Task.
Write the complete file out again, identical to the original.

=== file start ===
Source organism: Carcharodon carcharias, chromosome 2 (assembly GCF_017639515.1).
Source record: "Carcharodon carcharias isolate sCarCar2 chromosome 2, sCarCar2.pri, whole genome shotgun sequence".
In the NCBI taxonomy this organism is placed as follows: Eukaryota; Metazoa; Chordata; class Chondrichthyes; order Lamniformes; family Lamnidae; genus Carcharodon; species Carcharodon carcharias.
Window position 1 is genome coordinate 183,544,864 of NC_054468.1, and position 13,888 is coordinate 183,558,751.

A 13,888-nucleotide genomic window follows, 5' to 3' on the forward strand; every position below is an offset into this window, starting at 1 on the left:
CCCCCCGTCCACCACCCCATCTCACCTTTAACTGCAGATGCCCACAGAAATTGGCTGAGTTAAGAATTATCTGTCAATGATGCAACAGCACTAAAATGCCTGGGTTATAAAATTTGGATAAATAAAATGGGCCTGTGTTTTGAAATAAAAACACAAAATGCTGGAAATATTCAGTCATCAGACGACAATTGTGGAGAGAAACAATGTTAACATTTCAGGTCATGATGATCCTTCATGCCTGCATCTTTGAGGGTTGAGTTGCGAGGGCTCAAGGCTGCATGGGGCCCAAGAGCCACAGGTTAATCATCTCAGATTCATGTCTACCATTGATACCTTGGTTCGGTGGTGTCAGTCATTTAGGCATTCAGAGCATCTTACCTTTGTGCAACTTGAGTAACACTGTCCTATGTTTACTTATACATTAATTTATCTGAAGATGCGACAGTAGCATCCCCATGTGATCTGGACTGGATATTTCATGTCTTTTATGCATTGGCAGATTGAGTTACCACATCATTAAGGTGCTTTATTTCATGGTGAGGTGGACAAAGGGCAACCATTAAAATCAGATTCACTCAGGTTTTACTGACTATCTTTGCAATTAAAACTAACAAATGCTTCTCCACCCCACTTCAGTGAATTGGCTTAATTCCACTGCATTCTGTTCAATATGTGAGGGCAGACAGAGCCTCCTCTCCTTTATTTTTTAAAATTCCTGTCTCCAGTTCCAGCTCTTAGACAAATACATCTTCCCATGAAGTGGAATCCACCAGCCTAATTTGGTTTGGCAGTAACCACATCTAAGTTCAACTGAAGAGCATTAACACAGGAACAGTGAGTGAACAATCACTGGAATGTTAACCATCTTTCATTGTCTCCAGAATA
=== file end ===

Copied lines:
Source organism: Carcharodon carcharias, chromosome 2 (assembly GCF_017639515.1).
Source record: "Carcharodon carcharias isolate sCarCar2 chromosome 2, sCarCar2.pri, whole genome shotgun sequence".
In the NCBI taxonomy this organism is placed as follows: Eukaryota; Metazoa; Chordata; class Chondrichthyes; order Lamniformes; family Lamnidae; genus Carcharodon; species Carcharodon carcharias.
Window position 1 is genome coordinate 183,544,864 of NC_054468.1, and position 13,888 is coordinate 183,558,751.

A 13,888-nucleotide genomic window follows, 5' to 3' on the forward strand; every position below is an offset into this window, starting at 1 on the left:
CCCCCCGTCCACCACCCCATCTCACCTTTAACTGCAGATGCCCACAGAAATTGGCTGAGTTAAGAATTATCTGTCAATGATGCAACAGCACTAAAATGCCTGGGTTATAAAATTTGGATAAATAAAATGGGCCTGTGTTTTGAAATAAAAACACAAAATGCTGGAAATATTCAGTCATCAGACGACAATTGTGGAGAGAAACAATGTTAACATTTCAGGTCATGATGATCCTTCATGCCTGCATCTTTGAGGGTTGAGTTGCGAGGGCTCAAGGCTGCATGGGGCCCAAGAGCCACAGGTTAATCATCTCAGATTCATGTCTACCATTGATACCTTGGTTCGGTGGTGTCAGTCATTTAGGCATTCAGAGCATCTTACCTTTGTGCAACTTGAGTAACACTGTCCTATGTTTACTTATACATTAATTTATCTGAAGATGCGACAGTAGCATCCCCATGTGATCTGGACTGGATATTTCATGTCTTTTATGCATTGGCAGATTGAGTTACCACATCATTAAGGTGCTTTATTTCATGGTGAGGTGGACAAAGGGCAACCATTAAAATCAGATTCACTCAGGTTTTACTGACTATCTTTGCAATTAAAACTAACAAATGCTTCTCCACCCCACTTCAGTGAATTGGCTTAATTCCACTGCATTCTGTTCAATATGTGAGGGCAGACAGAGCCTCCTCTCCTTTATTTTTTAAAATTCCTGTCTCCAGTTCCAGCTCTTAGACAAATACATCTTCCCATGAAGTGGAATCCACCAGCCTAATTTGGTTTGGCAGTAACCACATCTAAGTTCAACTGAAGAGCATTAACACAGGAACAGTGAGTGAACAATCACTGGAATGTTAACCATCTTTCATTGTCTCCAGAATA